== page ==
Saturday, December 08, 2007
Tuesday, October 23, 2007
The spores lurk in the structure till conditions are just right. Then they germinate, and set off in search of water, through whatever happens to be in their way, stone walls in this case. When they find wood, they suck it dry (much like a Doctor Who or Star Trek alien) and continue on their merry way in search of more. The big 200 year old oak lintel over one of our windows was badly infected and had to come out. One end was like cheese. Unfortunately, the other end was rock solid and took forever to remove. The whole corner of the downstairs study had to be opened up, the infected wood removed - the stuff looks and smells alien as well as causing so much damage - and the walls treated with fungicide (and a blow torch, just to make sure!)
The only saving grace was that the chemicals are much less noxious than they once were and don't smell at all. Was this introduced for the benefit of humans? Not on your life. It was because dry rot treatments were adversely affecting bats. Call me old fashioned but I'd put human health before bats any day, but hey, what do I know?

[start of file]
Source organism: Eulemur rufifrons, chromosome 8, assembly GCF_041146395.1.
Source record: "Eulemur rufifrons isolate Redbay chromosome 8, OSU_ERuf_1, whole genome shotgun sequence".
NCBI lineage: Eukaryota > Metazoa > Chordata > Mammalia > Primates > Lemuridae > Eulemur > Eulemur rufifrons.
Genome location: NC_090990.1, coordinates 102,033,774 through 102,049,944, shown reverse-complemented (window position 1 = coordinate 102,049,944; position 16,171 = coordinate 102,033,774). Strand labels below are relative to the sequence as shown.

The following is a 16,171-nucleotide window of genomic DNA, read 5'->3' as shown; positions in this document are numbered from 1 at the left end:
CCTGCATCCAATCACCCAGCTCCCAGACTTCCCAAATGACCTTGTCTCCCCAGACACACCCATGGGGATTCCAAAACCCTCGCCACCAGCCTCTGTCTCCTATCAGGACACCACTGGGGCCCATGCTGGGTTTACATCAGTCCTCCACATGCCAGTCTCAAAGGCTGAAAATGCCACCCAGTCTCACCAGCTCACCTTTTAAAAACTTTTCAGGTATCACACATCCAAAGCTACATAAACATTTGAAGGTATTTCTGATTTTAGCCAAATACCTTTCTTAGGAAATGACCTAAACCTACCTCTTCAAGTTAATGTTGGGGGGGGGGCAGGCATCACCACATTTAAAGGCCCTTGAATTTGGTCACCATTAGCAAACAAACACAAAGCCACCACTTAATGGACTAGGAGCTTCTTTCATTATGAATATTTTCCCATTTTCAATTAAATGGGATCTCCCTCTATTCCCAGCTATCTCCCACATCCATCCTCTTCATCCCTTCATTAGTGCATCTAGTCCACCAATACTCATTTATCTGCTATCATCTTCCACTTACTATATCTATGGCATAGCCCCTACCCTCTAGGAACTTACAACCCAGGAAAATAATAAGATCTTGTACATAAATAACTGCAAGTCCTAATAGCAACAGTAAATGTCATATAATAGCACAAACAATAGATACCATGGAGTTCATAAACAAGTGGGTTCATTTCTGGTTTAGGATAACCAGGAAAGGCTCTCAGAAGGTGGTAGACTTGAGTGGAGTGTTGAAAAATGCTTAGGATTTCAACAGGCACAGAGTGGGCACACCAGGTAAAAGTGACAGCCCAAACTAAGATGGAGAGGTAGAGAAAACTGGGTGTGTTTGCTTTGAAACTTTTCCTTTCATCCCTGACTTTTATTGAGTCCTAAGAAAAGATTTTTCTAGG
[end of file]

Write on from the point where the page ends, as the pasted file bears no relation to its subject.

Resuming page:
We thought for a while that we would also have to dismantle our son's room - only just redecorated - but because ours is a very old cottage, with a great deal of space inside the walls, it wasn't necessary.
I think if I were starting all over again with this house (heaven forbid) I would open the whole thing out, taking much of it right back to its original stonework, which is beautiful. It would make a much bigger house, and there would be nowhere for the dry rot to hide. But since we have neither the time nor the money to do that, we'll just have to work with what we have. Even as I write this, my husband is starting to attempt to rebuild that corner of the room, and the window. And when he's finished what will amount to three week's intensive work, the room will look pretty much as it did before. Soul destroying or what?
Sunday, September 02, 2007